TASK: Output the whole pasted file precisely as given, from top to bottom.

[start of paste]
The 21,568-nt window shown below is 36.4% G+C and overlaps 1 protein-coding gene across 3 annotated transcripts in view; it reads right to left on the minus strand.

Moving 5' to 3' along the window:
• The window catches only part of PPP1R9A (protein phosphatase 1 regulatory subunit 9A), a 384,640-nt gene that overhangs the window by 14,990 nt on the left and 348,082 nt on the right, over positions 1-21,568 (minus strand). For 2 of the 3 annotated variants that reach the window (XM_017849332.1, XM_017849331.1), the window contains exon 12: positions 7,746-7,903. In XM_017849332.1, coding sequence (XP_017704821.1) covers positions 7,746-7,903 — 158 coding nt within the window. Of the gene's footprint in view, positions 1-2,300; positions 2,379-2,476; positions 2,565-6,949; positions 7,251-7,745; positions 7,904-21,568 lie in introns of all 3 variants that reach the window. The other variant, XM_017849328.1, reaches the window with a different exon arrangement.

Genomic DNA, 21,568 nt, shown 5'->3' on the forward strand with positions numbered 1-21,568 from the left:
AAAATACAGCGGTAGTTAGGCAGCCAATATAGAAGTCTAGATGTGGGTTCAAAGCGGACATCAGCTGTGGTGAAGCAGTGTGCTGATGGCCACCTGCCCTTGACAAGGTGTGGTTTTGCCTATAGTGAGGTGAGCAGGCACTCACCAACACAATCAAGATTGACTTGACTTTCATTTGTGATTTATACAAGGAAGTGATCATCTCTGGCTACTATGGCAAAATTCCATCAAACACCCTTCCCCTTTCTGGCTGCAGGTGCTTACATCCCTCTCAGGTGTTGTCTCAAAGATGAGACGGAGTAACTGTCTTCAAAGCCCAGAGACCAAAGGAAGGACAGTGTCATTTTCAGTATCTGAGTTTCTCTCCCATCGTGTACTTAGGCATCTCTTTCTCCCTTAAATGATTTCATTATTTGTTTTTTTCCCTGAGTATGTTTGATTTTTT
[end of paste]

The 21,568-nt window shown below is 36.4% G+C and overlaps 1 protein-coding gene across 3 annotated transcripts in view; it reads right to left on the minus strand.

Moving 5' to 3' along the window:
• The window catches only part of PPP1R9A (protein phosphatase 1 regulatory subunit 9A), a 384,640-nt gene that overhangs the window by 14,990 nt on the left and 348,082 nt on the right, over positions 1-21,568 (minus strand). For 2 of the 3 annotated variants that reach the window (XM_017849332.1, XM_017849331.1), the window contains exon 12: positions 7,746-7,903. In XM_017849332.1, coding sequence (XP_017704821.1) covers positions 7,746-7,903 — 158 coding nt within the window. Of the gene's footprint in view, positions 1-2,300; positions 2,379-2,476; positions 2,565-6,949; positions 7,251-7,745; positions 7,904-21,568 lie in introns of all 3 variants that reach the window. The other variant, XM_017849328.1, reaches the window with a different exon arrangement.

Genomic DNA, 21,568 nt, shown 5'->3' on the forward strand with positions numbered 1-21,568 from the left:
AAAATACAGCGGTAGTTAGGCAGCCAATATAGAAGTCTAGATGTGGGTTCAAAGCGGACATCAGCTGTGGTGAAGCAGTGTGCTGATGGCCACCTGCCCTTGACAAGGTGTGGTTTTGCCTATAGTGAGGTGAGCAGGCACTCACCAACACAATCAAGATTGACTTGACTTTCATTTGTGATTTATACAAGGAAGTGATCATCTCTGGCTACTATGGCAAAATTCCATCAAACACCCTTCCCCTTTCTGGCTGCAGGTGCTTACATCCCTCTCAGGTGTTGTCTCAAAGATGAGACGGAGTAACTGTCTTCAAAGCCCAGAGACCAAAGGAAGGACAGTGTCATTTTCAGTATCTGAGTTTCTCTCCCATCGTGTACTTAGGCATCTCTTTCTCCCTTAAATGATTTCATTATTTGTTTTTTTCCCTGAGTATGTTTGATTTTTT